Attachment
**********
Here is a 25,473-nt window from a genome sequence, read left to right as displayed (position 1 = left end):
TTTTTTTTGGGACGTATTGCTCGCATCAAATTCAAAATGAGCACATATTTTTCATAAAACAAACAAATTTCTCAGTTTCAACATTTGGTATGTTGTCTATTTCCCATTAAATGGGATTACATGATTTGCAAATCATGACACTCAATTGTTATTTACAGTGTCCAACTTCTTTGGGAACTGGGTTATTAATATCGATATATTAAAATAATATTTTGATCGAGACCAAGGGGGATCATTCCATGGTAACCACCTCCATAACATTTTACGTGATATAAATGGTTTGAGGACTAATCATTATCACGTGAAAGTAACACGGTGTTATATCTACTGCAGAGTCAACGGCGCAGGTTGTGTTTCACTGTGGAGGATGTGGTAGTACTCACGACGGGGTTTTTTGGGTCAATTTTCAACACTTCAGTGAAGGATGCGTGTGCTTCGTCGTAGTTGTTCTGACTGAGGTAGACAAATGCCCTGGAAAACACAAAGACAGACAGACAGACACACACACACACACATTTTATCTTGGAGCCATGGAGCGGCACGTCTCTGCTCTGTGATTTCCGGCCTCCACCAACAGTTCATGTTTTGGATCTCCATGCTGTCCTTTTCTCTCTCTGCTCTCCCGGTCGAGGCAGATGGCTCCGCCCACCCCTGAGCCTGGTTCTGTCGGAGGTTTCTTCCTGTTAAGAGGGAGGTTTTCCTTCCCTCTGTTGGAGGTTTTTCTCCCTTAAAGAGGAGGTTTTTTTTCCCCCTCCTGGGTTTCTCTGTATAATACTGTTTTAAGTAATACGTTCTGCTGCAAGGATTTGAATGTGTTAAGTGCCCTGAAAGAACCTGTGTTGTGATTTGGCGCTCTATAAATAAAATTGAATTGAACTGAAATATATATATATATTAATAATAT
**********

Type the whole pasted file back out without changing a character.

Here is a 25,473-nt window from a genome sequence, read left to right as displayed (position 1 = left end):
TTTTTTTTGGGACGTATTGCTCGCATCAAATTCAAAATGAGCACATATTTTTCATAAAACAAACAAATTTCTCAGTTTCAACATTTGGTATGTTGTCTATTTCCCATTAAATGGGATTACATGATTTGCAAATCATGACACTCAATTGTTATTTACAGTGTCCAACTTCTTTGGGAACTGGGTTATTAATATCGATATATTAAAATAATATTTTGATCGAGACCAAGGGGGATCATTCCATGGTAACCACCTCCATAACATTTTACGTGATATAAATGGTTTGAGGACTAATCATTATCACGTGAAAGTAACACGGTGTTATATCTACTGCAGAGTCAACGGCGCAGGTTGTGTTTCACTGTGGAGGATGTGGTAGTACTCACGACGGGGTTTTTTGGGTCAATTTTCAACACTTCAGTGAAGGATGCGTGTGCTTCGTCGTAGTTGTTCTGACTGAGGTAGACAAATGCCCTGGAAAACACAAAGACAGACAGACAGACACACACACACACACATTTTATCTTGGAGCCATGGAGCGGCACGTCTCTGCTCTGTGATTTCCGGCCTCCACCAACAGTTCATGTTTTGGATCTCCATGCTGTCCTTTTCTCTCTCTGCTCTCCCGGTCGAGGCAGATGGCTCCGCCCACCCCTGAGCCTGGTTCTGTCGGAGGTTTCTTCCTGTTAAGAGGGAGGTTTTCCTTCCCTCTGTTGGAGGTTTTTCTCCCTTAAAGAGGAGGTTTTTTTTCCCCCTCCTGGGTTTCTCTGTATAATACTGTTTTAAGTAATACGTTCTGCTGCAAGGATTTGAATGTGTTAAGTGCCCTGAAAGAACCTGTGTTGTGATTTGGCGCTCTATAAATAAAATTGAATTGAACTGAAATATATATATATATTAATAATAT